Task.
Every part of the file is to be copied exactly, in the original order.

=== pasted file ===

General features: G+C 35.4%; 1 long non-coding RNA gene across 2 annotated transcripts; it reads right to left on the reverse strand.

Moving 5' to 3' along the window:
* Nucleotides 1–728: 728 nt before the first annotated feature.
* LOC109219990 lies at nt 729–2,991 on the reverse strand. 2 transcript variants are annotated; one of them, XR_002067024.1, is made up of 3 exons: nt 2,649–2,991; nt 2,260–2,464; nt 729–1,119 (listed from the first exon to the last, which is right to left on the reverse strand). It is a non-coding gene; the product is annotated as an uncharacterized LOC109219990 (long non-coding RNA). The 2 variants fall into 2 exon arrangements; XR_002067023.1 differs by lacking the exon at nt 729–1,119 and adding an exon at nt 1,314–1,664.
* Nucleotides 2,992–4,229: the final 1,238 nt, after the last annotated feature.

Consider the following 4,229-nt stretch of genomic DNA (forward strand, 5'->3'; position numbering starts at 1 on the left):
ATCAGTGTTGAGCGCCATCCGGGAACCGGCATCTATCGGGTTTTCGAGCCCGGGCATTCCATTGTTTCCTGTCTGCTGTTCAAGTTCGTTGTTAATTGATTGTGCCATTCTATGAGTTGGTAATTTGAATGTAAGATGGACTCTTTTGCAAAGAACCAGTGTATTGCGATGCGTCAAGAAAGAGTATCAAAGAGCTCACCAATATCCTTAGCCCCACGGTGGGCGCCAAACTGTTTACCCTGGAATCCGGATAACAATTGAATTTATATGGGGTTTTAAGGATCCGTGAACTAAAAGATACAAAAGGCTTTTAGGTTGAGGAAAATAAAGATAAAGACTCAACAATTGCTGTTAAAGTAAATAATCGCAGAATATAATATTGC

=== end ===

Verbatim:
General features: G+C 35.4%; 1 long non-coding RNA gene across 2 annotated transcripts; it reads right to left on the reverse strand.

Moving 5' to 3' along the window:
* Nucleotides 1–728: 728 nt before the first annotated feature.
* LOC109219990 lies at nt 729–2,991 on the reverse strand. 2 transcript variants are annotated; one of them, XR_002067024.1, is made up of 3 exons: nt 2,649–2,991; nt 2,260–2,464; nt 729–1,119 (listed from the first exon to the last, which is right to left on the reverse strand). It is a non-coding gene; the product is annotated as an uncharacterized LOC109219990 (long non-coding RNA). The 2 variants fall into 2 exon arrangements; XR_002067023.1 differs by lacking the exon at nt 729–1,119 and adding an exon at nt 1,314–1,664.
* Nucleotides 2,992–4,229: the final 1,238 nt, after the last annotated feature.

Consider the following 4,229-nt stretch of genomic DNA (forward strand, 5'->3'; position numbering starts at 1 on the left):
ATCAGTGTTGAGCGCCATCCGGGAACCGGCATCTATCGGGTTTTCGAGCCCGGGCATTCCATTGTTTCCTGTCTGCTGTTCAAGTTCGTTGTTAATTGATTGTGCCATTCTATGAGTTGGTAATTTGAATGTAAGATGGACTCTTTTGCAAAGAACCAGTGTATTGCGATGCGTCAAGAAAGAGTATCAAAGAGCTCACCAATATCCTTAGCCCCACGGTGGGCGCCAAACTGTTTACCCTGGAATCCGGATAACAATTGAATTTATATGGGGTTTTAAGGATCCGTGAACTAAAAGATACAAAAGGCTTTTAGGTTGAGGAAAATAAAGATAAAGACTCAACAATTGCTGTTAAAGTAAATAATCGCAGAATATAATATTGC